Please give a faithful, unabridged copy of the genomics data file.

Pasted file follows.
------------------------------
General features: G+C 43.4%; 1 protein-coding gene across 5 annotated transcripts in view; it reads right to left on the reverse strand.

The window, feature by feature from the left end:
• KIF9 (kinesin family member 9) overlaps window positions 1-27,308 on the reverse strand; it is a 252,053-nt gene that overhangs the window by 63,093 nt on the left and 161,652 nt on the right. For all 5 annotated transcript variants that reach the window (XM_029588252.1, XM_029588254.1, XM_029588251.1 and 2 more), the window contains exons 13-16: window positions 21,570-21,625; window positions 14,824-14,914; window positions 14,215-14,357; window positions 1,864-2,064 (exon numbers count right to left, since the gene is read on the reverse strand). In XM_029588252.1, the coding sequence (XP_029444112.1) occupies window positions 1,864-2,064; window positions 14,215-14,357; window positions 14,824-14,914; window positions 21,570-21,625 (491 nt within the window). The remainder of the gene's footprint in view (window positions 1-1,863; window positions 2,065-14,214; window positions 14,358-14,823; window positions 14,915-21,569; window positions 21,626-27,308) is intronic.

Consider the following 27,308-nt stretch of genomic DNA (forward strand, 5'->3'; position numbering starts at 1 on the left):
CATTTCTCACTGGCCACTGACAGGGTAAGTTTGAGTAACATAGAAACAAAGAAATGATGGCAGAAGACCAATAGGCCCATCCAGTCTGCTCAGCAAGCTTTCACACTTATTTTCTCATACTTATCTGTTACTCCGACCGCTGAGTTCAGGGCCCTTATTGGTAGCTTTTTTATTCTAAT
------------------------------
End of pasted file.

General features: G+C 43.4%; 1 protein-coding gene across 5 annotated transcripts in view; it reads right to left on the reverse strand.

The window, feature by feature from the left end:
• KIF9 (kinesin family member 9) overlaps window positions 1-27,308 on the reverse strand; it is a 252,053-nt gene that overhangs the window by 63,093 nt on the left and 161,652 nt on the right. For all 5 annotated transcript variants that reach the window (XM_029588252.1, XM_029588254.1, XM_029588251.1 and 2 more), the window contains exons 13-16: window positions 21,570-21,625; window positions 14,824-14,914; window positions 14,215-14,357; window positions 1,864-2,064 (exon numbers count right to left, since the gene is read on the reverse strand). In XM_029588252.1, the coding sequence (XP_029444112.1) occupies window positions 1,864-2,064; window positions 14,215-14,357; window positions 14,824-14,914; window positions 21,570-21,625 (491 nt within the window). The remainder of the gene's footprint in view (window positions 1-1,863; window positions 2,065-14,214; window positions 14,358-14,823; window positions 14,915-21,569; window positions 21,626-27,308) is intronic.

Consider the following 27,308-nt stretch of genomic DNA (forward strand, 5'->3'; position numbering starts at 1 on the left):
CATTTCTCACTGGCCACTGACAGGGTAAGTTTGAGTAACATAGAAACAAAGAAATGATGGCAGAAGACCAATAGGCCCATCCAGTCTGCTCAGCAAGCTTTCACACTTATTTTCTCATACTTATCTGTTACTCCGACCGCTGAGTTCAGGGCCCTTATTGGTAGCTTTTTTATTCTAAT